Applications should describe innovative fundamental research in the chemical sciences or engineering related to the environment. Examples include but are not limited to the chemistry associated with: the climate, the atmosphere, aquatic or marine settings, toxicology, soil or groundwater. Also of interest are chemistry-related energy research (renewable sources, sequestration, etc.), and new or green approaches to chemical synthesis and processing both with a clearly stated relation to the environment.

Applications are accepted from principal investigators who have well-established research efforts in environmental science or engineering.

Complete program details:

If you have any questions, please contact Debbie Delmore at

It is time, once again, for OSU to name the “Undergraduate Researcher of the Year.”  This award, which seeks to recognize significant efforts of students engaged in scholarly work in their disciplines, will be presented to student participants in the Celebrating Undergraduate Excellence (CUE) event to be held on the MU Quad on May 14.  Students in each undergraduate college will be recognized, as well as one awardee for the entire campus.

Nominations for the award are due no later than April 13 and must come from faculty mentors.  The process is described in the attached file.  Please direct questions to Kevin Ahern at

The Office of Undergraduate Research seeks nominations of OSU faculty members in all disciplines who are guiding undergraduates in projects of research and creativity for OSU’s 2015 Undergraduate Research Mentor of the Year. Complete nominations are due April 13.  Instructions are attached here and available on the Undergraduate Research Web page –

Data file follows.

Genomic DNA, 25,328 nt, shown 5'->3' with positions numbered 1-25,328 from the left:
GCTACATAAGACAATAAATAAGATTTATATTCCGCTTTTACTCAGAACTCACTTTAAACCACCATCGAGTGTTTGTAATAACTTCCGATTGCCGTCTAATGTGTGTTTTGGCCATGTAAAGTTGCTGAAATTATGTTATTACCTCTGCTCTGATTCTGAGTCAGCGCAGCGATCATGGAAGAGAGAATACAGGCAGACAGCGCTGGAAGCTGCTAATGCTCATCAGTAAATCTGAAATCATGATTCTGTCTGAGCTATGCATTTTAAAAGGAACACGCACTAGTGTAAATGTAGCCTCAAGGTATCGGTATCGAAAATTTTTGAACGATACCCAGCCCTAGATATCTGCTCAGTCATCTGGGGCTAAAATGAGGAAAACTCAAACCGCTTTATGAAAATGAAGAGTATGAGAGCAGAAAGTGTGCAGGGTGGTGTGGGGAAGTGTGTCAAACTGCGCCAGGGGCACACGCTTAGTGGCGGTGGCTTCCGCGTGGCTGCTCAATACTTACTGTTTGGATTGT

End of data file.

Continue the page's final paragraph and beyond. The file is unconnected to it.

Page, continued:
For questions, contact Kevin Ahern at

As current or past members of PKP, with an affiliation at OSU, we would welcome your nominations for the 2015 PKP Emerging Scholar Award.  The OSU chapter of the Honor Society of PKP established the award to honor tenure-track faculty members in any academic unit who are in the early stages of their professional careers in recognition of outstanding research or creative activity in their field of study.  The award consists of a plaque and first year membership dues to both the local OSU Chapter and the National Society of Phi Kappa Phi.  A nominee must be a faculty member at OSU who:
•         holds a tenure-track appointment at the rank of assistant professor in any academic field at the University
•         has conducted outstanding research or creative work in the arts, sciences, or professional fields, especially while at OSU
Applications must be submitted by April 10 to: .  For more details, please go to

Nominees do not need to be current members of PKP.

Nominations for classified or professional faculty to receive a monthly Merit Award are now being accepted. The award recognizes and encourages outstanding performance in the work place. The nominator may be anyone from the campus community. Potential qualities include great working attitude, cooperation, courtesy, creativity, flexibility, professionalism, quality of work, sense of humor, and other qualities the nominee admires. Nominations are due by March 16. For more information:  February’s is Beth Chamblin, College of Vet Med.